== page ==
A woman speaks during a January 21, 2023 demonstration against the police killing of Manuel "Tortuguita"

A woman speaks during a January 21, 2023 demonstration against the police killing of Manuel "Tortuguita" Terán during a raid on forest defenders in Georgia.

(Photo: Elijah Nouvelage for The Washington Post via Getty Images)

Report Exposes US Media for Framing Social Justice Protests as 'Terrorism'

"Equating activism with terrorism is undemocratic and serves to silence dissenters," said Deepa Kumar, who analyzed how major U.S. media outlets have covered protesters of "Cop City" in Georgia.

A paper published Tuesday by a media studies scholar explores what she calls "one of the enduring costs of the 'War on Terror,'" mainstream outlets parroting police talking points on terrorism and "legitimating state violence while stifling democratic protest."

Rutgers University professor Deepa Kumar's paper—released by the Costs of War Project at Brown University's Watson Institute for International and Public Affairs—focuses on how major U.S. media outlets have covered protesters of "Cop City," Atlanta's proposed Public Safety Training Center just outside of city limits in Georgia.

"Even though the 'War on Terror' is supposedly over now that the U.S. has withdrawn from Afghanistan, U.S. federal and state governments continue to use and even expand punitive measures targeting those they label as 'terrorists,'" Kumar said in statement. "The U.S. mainstream media sometimes supports this expansion, and in doing so imperils U.S. democracy. All of this is part of the legacy of the post-9/11 wars."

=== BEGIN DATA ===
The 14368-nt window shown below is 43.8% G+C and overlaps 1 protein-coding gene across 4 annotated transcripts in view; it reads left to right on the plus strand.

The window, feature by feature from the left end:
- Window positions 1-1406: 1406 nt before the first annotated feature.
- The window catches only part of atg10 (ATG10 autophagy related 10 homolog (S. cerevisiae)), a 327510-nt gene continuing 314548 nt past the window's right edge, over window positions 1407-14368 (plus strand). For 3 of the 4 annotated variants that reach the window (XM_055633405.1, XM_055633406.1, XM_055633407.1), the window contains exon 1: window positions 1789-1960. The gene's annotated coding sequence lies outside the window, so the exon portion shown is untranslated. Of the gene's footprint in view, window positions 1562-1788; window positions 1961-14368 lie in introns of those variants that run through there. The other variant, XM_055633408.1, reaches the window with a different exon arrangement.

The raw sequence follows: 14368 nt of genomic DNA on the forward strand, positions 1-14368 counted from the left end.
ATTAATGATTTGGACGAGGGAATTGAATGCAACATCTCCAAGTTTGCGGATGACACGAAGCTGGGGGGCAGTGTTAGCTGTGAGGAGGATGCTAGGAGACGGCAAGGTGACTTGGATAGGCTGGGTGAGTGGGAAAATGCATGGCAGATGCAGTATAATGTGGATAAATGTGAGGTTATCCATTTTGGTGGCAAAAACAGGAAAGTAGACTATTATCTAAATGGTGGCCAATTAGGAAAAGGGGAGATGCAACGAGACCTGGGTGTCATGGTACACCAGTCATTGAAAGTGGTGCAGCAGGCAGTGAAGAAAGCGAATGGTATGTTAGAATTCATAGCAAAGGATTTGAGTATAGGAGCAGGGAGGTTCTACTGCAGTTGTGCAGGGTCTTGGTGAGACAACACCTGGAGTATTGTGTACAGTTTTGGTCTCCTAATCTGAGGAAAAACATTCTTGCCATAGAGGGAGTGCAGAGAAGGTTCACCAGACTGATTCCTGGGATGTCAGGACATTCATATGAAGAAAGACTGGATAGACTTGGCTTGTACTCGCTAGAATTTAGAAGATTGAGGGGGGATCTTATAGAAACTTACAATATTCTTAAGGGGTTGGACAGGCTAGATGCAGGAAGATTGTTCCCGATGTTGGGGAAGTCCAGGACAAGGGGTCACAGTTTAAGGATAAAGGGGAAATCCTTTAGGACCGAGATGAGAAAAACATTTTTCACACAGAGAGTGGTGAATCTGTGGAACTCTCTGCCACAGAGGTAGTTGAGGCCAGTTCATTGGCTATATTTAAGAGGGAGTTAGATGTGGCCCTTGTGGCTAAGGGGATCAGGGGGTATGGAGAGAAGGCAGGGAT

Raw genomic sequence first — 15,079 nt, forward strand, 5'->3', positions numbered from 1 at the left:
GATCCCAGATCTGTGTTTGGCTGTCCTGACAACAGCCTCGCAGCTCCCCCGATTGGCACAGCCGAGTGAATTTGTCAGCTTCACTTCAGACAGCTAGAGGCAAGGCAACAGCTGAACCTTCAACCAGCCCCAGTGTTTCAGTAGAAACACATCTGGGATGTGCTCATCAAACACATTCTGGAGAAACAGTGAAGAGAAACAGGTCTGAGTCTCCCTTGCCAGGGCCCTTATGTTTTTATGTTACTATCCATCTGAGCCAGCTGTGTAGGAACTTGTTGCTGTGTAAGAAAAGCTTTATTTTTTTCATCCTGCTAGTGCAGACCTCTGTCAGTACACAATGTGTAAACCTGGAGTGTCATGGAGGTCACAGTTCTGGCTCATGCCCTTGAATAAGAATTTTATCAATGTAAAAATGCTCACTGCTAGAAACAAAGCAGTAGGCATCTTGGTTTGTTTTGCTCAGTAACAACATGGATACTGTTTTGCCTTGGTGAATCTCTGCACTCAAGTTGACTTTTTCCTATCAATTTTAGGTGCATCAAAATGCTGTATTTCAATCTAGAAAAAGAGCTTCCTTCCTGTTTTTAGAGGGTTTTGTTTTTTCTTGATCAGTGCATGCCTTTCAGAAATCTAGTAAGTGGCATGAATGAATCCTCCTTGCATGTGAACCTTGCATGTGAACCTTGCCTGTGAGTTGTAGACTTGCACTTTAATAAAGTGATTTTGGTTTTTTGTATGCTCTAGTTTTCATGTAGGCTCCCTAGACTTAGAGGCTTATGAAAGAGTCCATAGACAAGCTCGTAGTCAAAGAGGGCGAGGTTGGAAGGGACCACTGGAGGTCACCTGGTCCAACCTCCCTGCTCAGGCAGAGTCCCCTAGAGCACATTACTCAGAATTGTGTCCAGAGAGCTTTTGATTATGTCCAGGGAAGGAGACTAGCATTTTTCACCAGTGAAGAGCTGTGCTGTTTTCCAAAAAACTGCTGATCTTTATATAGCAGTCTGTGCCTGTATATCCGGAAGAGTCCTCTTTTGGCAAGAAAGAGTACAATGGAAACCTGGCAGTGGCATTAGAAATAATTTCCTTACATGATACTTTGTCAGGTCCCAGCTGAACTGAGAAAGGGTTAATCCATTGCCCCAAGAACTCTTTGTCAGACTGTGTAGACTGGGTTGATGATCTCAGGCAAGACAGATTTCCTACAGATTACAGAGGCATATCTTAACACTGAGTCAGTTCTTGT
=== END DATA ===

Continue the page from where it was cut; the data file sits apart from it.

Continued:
As Kumar's paper notes, "previous research has shown that the mainstream media's framing of terrorism influences public opinion and shapes support or opposition to policies such as Georgia's 2017 terrorism law," which expanded the definition of terrorism to include certain property crimes committed with the intent to use intimidation or coercion to change policy.

The expert analyzed how a local newspaper, The Atlanta Journal-Constitution, and six national outlets—USA Today, The Wall Street Journal, The Washington Post, The New York Times, the New York Post, and the Los Angeles Times—reported on the "domestic terrorism" arrests of 42 anti-Cop City activists from December 2022 to March 2023.

The paper details her findings:

At first, the national news media did not cover the terrorism arrests in Atlanta. The local The Atlanta Journal-Constitution effectively served as the Atlanta Police Foundations' propaganda outlet. In January, 2022 several national media outlets picked up the story when violence and property destruction occurred, following the "if it bleeds, it leads" framework. However, some newspapers adopted a more critical stance. The Washington Post, The New York Times, and the LA Times humanized the protestors, depicting them as concerned activists opposing police militarization and environmental destruction. The New York Post and TheWall Street Journal, however, portrayed protestors as violent Antifa activists and justified their arrest on the grounds of terrorism. USA Today adopted a sensational tone, in effect also justifying the arrests.